Note media outlets like the New York Times and the BBC are all over this one, right from the start.
Some highlights from Microsoft:
In the 30 years of video game development, the art of making console games has been reserved for those with big projects, big budgets and the backing of big game labels. Now Microsoft Corp. is bringing this art to the masses with a revolutionary new set of tools, called XNA Game Studio Express, based on the XNA™ platform. XNA Game Studio Express will democratize game development by delivering the necessary tools to hobbyists, students, indie developers and studios alike to help them bring their creative game ideas to life while nurturing game development talent, collaboration and sharing that will benefit the entire industry.
Not only will XNA Game Studio Express turn the community into creators, but a second XNA toolset geared toward game development professionals is scheduled to be available in spring 2007, fundamentally changing the way commercial games are developed.
“The GarageGames mission has always been to provide top-tier technology, tools and community to independent and aspiring game developers,” said Josh Williams, CEO of GarageGames. “We are excited that Microsoft is demonstrating leadership by taking the revolutionary step of opening up game development for Xbox 360 to hobbyists and students. In aligning our tools and technology with XNA Game Studio Express, we’re helping even more individuals with the creativity and drive to make video games bring them to life on both Windows XP and Xbox 360.”
And some from Garage Games:
During a keynote presentation today at developer event Gamefest hosted by Microsoft in Seattle, GarageGames President Mark Frohnmayer showcased the Torque suite of game engines, ending with a presentation of Xbox 360 Live Arcade hit Marble Blast Ultra running in XNA. “Today, Microsoft is taking a revolutionary step forward in enabling hobbyists and students to create games in the next generation console space,” said Frohnmayer. “We could not be happier that XNA Game Studio Express and our tools can connect to provide the quickest and easiest solution for anyone with the creativity and drive to make games to bring them to Windows and the Xbox 360.”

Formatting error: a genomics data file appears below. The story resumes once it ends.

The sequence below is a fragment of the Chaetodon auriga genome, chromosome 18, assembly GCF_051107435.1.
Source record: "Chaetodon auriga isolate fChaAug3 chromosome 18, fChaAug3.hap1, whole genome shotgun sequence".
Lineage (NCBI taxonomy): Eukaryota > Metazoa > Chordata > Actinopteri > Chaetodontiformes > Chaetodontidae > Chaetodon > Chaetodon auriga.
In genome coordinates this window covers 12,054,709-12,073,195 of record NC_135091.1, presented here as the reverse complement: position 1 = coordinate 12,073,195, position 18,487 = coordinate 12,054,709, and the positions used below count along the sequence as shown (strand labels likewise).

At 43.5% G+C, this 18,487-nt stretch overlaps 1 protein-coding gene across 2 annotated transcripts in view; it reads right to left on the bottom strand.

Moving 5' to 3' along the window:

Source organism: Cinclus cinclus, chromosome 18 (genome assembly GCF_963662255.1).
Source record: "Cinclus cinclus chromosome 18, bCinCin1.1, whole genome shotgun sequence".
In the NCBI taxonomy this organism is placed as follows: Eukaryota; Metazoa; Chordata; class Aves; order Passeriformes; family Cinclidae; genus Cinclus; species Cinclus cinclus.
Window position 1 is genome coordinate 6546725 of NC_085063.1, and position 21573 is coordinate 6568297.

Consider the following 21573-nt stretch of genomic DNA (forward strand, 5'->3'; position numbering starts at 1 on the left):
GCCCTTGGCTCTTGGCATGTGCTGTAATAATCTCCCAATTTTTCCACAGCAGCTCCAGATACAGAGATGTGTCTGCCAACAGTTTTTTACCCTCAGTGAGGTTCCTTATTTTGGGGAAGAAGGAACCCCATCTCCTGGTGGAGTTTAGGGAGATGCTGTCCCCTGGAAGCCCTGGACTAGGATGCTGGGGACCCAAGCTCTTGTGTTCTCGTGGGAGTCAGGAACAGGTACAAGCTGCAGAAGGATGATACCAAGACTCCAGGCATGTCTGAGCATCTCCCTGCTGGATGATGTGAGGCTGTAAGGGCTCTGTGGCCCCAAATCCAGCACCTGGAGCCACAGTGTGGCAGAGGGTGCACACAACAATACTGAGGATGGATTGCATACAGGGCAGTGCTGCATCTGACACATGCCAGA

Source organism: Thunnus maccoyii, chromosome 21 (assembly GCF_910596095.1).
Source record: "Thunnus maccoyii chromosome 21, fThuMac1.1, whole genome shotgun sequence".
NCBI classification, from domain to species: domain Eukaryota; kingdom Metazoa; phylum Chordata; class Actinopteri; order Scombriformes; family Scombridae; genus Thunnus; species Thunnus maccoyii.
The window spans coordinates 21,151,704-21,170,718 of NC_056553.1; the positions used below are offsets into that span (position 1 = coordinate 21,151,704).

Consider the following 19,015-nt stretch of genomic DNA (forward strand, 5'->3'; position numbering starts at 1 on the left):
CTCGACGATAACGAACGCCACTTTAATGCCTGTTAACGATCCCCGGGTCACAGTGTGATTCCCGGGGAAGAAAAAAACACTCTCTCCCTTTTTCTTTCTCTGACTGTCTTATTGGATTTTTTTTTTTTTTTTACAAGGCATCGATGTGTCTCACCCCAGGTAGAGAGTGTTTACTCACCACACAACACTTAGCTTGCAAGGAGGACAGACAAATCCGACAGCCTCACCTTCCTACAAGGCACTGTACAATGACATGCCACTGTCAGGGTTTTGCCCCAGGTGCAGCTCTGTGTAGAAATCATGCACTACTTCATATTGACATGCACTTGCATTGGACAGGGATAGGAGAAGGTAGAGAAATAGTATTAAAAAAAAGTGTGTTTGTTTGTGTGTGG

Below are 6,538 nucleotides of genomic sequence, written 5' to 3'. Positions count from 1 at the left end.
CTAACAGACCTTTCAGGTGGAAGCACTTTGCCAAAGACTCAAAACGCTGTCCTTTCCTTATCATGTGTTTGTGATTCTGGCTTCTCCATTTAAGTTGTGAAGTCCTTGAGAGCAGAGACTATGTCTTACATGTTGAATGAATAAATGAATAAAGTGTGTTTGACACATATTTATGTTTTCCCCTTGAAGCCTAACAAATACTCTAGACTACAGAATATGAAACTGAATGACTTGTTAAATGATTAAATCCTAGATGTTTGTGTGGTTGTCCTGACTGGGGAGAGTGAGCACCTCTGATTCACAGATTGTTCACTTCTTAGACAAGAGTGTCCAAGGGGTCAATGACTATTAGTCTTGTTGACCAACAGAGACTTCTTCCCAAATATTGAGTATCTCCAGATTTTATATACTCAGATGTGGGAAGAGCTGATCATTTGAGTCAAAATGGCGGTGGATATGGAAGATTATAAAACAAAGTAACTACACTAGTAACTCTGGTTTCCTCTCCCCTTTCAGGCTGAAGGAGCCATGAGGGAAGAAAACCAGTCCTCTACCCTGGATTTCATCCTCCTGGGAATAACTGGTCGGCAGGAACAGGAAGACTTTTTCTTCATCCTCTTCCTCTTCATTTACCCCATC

Recognizing the new possibilities that XNA represents to game developers everywhere, GarageGames began collaborating with Microsoft to port their technology to XNA for use with XNA Game Studio Express earlier this year. Users of the Torque Game Engine and Torque Game Builder on Windows, Mac and Linux platforms will find Torque X to be a familiar environment in which to make games, while those new to Torque will enjoy the intuitive yet powerful tools available to them. “At GarageGames, we strive to provide top-tier technology, tools and community to independent and aspiring game developers,” commented Josh Williams, Chief Executive Officer of GarageGames. “Torque X is an exciting addition to our existing efforts, and an incredible step forward for game developers of all kinds. Never before have indies, hobbyists, students, and educators had this kind of access to professional tools for console game development.”
And some editorial additions, of course.
So how important is it that console owners can, for the first time in 30 years, write games to run on their consoles? Important doesn’t begin to cover it.
This is part of a much larger trend, as users become more and more savvy, and tools and technology get easier to use – so that regular people can create and publish their own content. Web pages, blogs, videos, music, photography – these are all hot. MySpace hot. YouTube hot. Nintendo and Sony don’t just need to pay attention to this – they need to scramble to put something into their own user’s hands.
XNA even uses the YouTube analogy in their PR. The idea and the opportunity aren’t new to us in the Phrogram Company. I’m sure Microsoft was working on this before we presented it to them, but at a brown bag presentation last September we showed KPL to the Visual Studio team, and we ourselves pushed on the console scenario. But we pushed even farther into the mainstream – we pushed on how cool it would be for a beginner language like KPL to run on an XBox. I even plugged this scenario in an article I wrote way back in January about our KPL version of Asteroids.